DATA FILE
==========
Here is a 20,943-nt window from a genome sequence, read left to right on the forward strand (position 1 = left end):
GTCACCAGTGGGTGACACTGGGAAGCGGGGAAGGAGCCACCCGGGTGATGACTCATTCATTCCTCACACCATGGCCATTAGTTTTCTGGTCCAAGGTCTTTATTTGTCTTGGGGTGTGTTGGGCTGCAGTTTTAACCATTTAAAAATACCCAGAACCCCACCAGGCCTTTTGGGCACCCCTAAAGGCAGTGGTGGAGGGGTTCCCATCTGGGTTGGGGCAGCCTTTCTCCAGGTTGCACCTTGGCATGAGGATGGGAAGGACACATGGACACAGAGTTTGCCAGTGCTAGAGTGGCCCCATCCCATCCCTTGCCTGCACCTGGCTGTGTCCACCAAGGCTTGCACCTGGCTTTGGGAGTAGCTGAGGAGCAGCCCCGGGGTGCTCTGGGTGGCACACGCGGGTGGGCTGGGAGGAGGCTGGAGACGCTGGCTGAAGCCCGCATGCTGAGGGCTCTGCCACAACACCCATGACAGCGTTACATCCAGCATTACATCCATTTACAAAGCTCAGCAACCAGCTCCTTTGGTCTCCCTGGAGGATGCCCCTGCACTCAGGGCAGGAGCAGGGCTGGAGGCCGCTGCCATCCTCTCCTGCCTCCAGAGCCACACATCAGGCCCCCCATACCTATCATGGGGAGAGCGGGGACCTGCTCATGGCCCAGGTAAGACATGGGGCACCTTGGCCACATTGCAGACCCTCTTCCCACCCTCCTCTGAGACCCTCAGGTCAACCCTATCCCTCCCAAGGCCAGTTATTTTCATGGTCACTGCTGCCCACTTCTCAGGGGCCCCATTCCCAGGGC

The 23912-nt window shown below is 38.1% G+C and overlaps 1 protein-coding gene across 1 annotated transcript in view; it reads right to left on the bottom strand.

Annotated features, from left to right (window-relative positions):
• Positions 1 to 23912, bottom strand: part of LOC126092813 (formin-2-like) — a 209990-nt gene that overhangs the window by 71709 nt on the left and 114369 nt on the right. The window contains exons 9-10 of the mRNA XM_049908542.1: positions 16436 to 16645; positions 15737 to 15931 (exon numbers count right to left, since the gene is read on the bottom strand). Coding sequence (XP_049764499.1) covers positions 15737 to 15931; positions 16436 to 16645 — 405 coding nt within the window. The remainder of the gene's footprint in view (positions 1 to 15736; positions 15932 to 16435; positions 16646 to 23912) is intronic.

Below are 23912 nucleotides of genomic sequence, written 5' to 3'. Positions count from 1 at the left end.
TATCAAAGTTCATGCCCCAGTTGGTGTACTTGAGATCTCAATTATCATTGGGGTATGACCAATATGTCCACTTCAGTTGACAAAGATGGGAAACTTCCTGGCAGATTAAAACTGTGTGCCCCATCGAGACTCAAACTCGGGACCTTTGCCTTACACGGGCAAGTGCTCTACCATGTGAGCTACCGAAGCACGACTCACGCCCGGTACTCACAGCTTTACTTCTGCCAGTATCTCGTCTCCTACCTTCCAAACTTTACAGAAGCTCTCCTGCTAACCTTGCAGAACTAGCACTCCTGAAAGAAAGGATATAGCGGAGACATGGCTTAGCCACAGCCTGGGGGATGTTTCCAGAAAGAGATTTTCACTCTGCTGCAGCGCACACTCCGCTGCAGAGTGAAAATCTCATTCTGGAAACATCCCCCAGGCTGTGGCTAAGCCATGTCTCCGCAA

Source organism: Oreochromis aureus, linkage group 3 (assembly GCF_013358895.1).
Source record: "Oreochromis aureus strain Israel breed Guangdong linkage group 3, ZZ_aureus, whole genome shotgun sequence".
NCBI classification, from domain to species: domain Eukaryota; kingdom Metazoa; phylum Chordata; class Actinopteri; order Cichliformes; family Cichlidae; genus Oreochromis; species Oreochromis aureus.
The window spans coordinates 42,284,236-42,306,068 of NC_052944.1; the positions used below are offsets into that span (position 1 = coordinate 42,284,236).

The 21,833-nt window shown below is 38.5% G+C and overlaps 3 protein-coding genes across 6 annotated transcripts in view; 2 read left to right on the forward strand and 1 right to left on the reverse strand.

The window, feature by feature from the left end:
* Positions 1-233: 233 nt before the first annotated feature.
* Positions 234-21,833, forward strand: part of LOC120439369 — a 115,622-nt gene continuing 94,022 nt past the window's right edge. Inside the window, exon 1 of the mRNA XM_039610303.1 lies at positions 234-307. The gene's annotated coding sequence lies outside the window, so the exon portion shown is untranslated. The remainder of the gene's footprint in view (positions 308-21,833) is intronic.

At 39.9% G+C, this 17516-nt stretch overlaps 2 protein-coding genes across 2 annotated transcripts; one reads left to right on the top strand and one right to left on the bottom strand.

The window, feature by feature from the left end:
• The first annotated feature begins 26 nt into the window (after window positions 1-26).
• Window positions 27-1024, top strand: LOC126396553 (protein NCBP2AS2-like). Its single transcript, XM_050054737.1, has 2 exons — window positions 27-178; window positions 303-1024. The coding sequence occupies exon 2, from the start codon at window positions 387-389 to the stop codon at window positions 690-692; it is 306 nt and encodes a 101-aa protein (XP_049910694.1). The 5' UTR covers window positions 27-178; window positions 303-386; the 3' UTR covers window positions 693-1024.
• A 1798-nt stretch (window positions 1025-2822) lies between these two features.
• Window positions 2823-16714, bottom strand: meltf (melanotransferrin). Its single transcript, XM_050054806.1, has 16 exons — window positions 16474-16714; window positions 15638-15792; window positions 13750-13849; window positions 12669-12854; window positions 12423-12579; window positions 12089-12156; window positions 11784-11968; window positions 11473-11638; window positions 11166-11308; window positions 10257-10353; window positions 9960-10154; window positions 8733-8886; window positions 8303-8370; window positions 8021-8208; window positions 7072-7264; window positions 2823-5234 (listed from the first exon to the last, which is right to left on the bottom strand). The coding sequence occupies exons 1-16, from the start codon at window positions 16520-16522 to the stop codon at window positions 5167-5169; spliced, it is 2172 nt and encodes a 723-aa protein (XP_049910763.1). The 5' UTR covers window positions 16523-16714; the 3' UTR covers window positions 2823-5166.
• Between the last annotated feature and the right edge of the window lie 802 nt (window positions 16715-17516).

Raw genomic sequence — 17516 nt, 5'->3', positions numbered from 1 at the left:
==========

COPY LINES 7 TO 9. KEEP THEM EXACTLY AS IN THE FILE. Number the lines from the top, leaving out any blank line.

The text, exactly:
TATCAAAGTTCATGCCCCAGTTGGTGTACTTGAGATCTCAATTATCATTGGGGTATGACCAATATGTCCACTTCAGTTGACAAAGATGGGAAACTTCCTGGCAGATTAAAACTGTGTGCCCCATCGAGACTCAAACTCGGGACCTTTGCCTTACACGGGCAAGTGCTCTACCATGTGAGCTACCGAAGCACGACTCACGCCCGGTACTCACAGCTTTACTTCTGCCAGTATCTCGTCTCCTACCTTCCAAACTTTACAGAAGCTCTCCTGCTAACCTTGCAGAACTAGCACTCCTGAAAGAAAGGATATAGCGGAGACATGGCTTAGCCACAGCCTGGGGGATGTTTCCAGAAAGAGATTTTCACTCTGCTGCAGCGCACACTCCGCTGCAGAGTGAAAATCTCATTCTGGAAACATCCCCCAGGCTGTGGCTAAGCCATGTCTCCGCAA

Source organism: Oreochromis aureus, linkage group 3 (assembly GCF_013358895.1).
Source record: "Oreochromis aureus strain Israel breed Guangdong linkage group 3, ZZ_aureus, whole genome shotgun sequence".